(1) The employer’s judgment as to which functions are essential;
(2) Written job descriptions prepared before advertising or
interviewing applicants for the job;
(3) The amount of time spent on the job performing the function;
(4) The consequences of not requiring a person in this job to
perform the function;
(5) The terms of a collective bargaining agreement;
(6) The work experience of past employees in the jobs; and
(7) The current work experience of employees in similar jobs.

However, the factual determination of whether a function is essential
must be made on a case-by-case basis, and all relevant evidence should
be considered. (Download a free Job Evaluations model policy.)

If the employee’s accommodation request involves eliminating job
functions that are essential, your ADA analysis stops there. The ADA
only requires you to provide an accommodation that is reasonable and
that does not cause the employer an undue hardship. An
accommodation generally is considered “reasonable” only if it enables
the employee to perform the essential functions of the job. ADA
guidance from the Equal Employment Opportunity Commission (EEOC)
emphasizes that an employer is not required to eliminate a job’s
essential functions as an accommodation.

* Reasonable Accommodation May Mean Job Modification *

If, however, the employee is asking you to eliminate nonessential
functions of the job, you should continue your ADA analysis to determine
if the request would be a reasonable accommodation. The EEOC’s
Technical Assistance Manual explains that a reasonable accommodation
is “a modification or adjustment to a job, the work environment, or the
way things usually are done that enables a qualified individual with a
disability to enjoy an equal employment opportunity.”

Generally, accommodations must be provided to allow a disabled person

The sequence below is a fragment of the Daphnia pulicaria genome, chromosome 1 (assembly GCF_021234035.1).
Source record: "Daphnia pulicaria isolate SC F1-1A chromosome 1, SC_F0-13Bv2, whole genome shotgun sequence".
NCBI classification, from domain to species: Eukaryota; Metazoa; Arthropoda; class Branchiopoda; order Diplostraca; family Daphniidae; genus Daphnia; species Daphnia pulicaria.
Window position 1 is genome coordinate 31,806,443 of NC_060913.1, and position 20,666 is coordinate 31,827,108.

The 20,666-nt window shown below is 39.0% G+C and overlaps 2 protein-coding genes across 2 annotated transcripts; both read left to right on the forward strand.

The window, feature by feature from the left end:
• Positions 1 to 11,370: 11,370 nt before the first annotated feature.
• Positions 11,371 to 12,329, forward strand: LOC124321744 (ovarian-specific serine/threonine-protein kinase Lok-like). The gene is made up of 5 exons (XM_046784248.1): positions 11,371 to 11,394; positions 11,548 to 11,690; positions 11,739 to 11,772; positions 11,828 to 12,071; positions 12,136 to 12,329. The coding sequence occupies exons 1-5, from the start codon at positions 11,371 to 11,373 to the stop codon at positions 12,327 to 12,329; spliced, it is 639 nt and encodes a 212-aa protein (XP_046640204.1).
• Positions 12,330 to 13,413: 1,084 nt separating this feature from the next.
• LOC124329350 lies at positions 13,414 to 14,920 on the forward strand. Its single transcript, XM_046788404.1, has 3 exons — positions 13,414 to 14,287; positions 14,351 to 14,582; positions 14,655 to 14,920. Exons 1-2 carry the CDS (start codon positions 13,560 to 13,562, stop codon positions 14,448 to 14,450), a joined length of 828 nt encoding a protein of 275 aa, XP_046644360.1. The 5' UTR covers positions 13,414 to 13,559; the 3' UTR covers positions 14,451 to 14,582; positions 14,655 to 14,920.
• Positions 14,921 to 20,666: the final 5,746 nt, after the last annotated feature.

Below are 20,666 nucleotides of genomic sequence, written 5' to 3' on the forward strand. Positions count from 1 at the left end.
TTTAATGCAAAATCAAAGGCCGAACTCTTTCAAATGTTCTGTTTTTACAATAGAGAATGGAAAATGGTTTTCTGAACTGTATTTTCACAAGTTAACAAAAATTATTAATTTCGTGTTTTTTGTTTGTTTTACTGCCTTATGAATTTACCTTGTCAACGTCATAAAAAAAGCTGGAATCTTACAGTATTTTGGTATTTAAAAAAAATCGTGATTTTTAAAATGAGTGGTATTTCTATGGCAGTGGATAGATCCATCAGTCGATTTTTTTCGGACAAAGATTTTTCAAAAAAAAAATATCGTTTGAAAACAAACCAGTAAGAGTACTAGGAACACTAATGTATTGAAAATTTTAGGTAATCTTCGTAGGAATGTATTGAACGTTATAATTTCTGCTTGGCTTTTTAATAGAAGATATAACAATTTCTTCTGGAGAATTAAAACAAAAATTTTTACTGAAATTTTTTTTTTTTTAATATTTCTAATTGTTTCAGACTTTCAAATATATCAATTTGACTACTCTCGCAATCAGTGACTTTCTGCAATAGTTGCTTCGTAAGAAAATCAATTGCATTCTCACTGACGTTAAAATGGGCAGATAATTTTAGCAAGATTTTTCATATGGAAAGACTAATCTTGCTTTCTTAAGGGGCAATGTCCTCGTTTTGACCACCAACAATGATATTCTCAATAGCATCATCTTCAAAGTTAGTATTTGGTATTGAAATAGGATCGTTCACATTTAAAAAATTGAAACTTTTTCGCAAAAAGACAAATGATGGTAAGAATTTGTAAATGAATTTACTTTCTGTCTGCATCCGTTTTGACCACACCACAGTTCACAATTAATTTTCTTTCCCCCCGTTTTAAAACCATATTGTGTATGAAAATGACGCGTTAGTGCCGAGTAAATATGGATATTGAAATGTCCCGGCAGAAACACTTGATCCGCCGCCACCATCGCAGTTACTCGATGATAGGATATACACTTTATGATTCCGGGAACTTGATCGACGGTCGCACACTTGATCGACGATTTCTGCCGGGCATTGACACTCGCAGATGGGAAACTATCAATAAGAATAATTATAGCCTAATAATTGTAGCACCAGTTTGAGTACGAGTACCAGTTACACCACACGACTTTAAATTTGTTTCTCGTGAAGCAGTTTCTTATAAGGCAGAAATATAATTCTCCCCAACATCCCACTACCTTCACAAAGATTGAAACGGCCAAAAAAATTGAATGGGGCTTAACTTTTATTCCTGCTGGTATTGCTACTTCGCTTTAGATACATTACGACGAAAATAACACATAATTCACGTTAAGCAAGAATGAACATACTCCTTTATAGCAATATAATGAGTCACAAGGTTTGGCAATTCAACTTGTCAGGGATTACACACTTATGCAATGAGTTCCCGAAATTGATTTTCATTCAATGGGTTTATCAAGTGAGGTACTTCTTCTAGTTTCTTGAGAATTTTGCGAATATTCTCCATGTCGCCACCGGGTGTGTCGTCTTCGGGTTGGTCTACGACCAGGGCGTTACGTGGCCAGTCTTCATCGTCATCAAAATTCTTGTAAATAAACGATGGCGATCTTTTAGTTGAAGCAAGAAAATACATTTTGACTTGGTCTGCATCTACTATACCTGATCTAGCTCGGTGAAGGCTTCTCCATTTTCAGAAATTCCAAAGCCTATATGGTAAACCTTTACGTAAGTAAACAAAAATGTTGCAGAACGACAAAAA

to perform the essential functions of the job and to ensure equal benefits
and privileges of employment. The ADA regulations make it clear that
reasonable accommodations may include job restructuring, such as
eliminating nonessential job functions or even reassignment to a vacant
position. (Download a free Serious Diseases (ADA) model policy.)

To determine the appropriate accommodation for a disabled employee,
the EEOC indicates that an employer should engage in a flexible,
interactive process that involves the employee. The process should
identify both the precise limitations resulting from the disability and the
potential reasonable accommodations that could overcome those
limitations.

You do not have to provide an accommodation, however, if doing so
would impose an undue hardship on the operation of the business. The
term “undue hardship” means significant difficulty or expense in, or
resulting from, the provision of the accommodation. The undue hardship
standard is very tough to meet and requires you to show that the
accommodation involves significant difficulty or expense; is unduly
extensive, substantial, or disruptive; or would fundamentally alter the
nature or operation of the business.

* Essential Functions Are Key to Analysis *

The above analysis demonstrates the importance of understanding your
employee’s essential job functions when evaluating requests to change
job duties because of a medical condition. If you can show that the
employee is asking you to remove essential functions of his job as an
accommodation, you most likely do not have any duty to accommodate
him under the ADA. Accordingly, you may be able to terminate him
because he cannot perform the essential functions of his job, with or
without an accommodation.

But, before you take any adverse employment action, you should go
through the analysis discussed above to determine whether the
employee is disabled under the ADA, whether the job functions he
cannot perform are essential, and whether you have a duty to provide an
accommodation. Clearly, this analysis can be both complex and
subjective and therefore, in most cases, should be reviewed by an
employment attorney.
 
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Subscribers to the Personnel Policy Manual (print/online) and HR Policy Answers on
CD can find information on the ADA disability definition and
reasonable accommodation in Serious Diseases, Chapter 203A, notes 7
and 13. For information on essential job functions, see Job Evaluation,
Chapter 304, note 8.